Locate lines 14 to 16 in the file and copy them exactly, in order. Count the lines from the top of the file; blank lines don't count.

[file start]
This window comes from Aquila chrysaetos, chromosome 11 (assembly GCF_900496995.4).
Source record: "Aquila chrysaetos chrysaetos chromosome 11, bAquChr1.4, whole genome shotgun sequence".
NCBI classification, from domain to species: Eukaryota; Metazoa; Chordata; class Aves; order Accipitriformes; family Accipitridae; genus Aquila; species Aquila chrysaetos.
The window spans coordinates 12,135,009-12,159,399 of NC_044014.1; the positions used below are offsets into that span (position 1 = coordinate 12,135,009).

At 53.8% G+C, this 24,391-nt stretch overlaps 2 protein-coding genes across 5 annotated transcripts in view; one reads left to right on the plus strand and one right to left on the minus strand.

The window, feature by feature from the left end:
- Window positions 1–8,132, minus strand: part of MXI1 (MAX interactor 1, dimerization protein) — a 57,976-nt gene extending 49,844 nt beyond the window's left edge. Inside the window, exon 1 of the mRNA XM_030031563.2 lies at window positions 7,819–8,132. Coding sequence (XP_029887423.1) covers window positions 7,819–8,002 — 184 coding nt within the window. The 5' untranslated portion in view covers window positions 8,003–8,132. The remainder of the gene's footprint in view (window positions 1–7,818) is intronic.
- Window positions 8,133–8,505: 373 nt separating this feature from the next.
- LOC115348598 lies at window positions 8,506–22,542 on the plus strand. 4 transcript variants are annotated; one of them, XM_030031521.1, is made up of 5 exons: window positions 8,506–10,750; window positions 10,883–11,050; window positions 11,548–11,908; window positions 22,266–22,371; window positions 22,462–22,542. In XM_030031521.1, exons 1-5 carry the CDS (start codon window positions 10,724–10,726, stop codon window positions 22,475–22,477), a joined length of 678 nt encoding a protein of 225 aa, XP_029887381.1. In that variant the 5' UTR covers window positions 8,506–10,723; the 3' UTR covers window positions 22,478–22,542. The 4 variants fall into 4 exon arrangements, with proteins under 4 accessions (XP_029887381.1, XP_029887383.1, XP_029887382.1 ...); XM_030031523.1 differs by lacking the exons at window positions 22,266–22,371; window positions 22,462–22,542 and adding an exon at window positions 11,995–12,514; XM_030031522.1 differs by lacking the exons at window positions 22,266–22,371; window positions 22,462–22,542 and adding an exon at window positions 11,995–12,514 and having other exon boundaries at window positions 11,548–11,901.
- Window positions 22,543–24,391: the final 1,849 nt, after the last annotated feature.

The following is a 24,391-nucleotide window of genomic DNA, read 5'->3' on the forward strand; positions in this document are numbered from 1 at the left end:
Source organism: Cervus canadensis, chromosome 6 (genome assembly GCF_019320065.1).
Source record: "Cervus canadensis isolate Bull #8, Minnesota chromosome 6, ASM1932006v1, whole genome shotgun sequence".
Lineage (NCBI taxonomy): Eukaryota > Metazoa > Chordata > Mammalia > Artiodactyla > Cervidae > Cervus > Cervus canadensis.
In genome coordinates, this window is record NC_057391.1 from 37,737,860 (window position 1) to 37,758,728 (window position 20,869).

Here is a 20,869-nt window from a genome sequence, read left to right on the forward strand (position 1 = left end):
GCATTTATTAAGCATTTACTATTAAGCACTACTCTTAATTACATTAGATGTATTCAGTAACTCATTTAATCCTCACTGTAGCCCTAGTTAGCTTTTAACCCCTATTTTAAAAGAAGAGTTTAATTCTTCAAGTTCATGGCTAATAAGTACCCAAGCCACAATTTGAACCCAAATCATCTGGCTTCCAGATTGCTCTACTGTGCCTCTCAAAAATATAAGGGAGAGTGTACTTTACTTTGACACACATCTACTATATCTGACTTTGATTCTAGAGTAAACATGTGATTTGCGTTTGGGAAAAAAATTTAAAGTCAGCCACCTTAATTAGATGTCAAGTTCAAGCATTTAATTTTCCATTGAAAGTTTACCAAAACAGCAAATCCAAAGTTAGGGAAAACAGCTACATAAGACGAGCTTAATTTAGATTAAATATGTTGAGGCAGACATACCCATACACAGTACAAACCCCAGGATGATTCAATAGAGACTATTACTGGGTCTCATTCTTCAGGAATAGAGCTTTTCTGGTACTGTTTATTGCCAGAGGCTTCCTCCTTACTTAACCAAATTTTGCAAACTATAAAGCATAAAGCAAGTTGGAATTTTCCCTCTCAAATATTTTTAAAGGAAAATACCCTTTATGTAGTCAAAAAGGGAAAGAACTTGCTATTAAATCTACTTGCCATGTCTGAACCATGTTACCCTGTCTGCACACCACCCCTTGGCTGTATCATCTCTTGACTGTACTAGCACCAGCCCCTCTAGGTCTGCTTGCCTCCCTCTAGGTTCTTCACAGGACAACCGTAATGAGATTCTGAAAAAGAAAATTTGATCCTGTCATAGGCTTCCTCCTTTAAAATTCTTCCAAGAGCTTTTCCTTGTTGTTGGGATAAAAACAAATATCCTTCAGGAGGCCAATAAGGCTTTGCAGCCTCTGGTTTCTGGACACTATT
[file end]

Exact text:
Lineage (NCBI taxonomy): Eukaryota > Metazoa > Chordata > Mammalia > Artiodactyla > Cervidae > Cervus > Cervus canadensis.
In genome coordinates, this window is record NC_057391.1 from 37,737,860 (window position 1) to 37,758,728 (window position 20,869).

Here is a 20,869-nt window from a genome sequence, read left to right on the forward strand (position 1 = left end):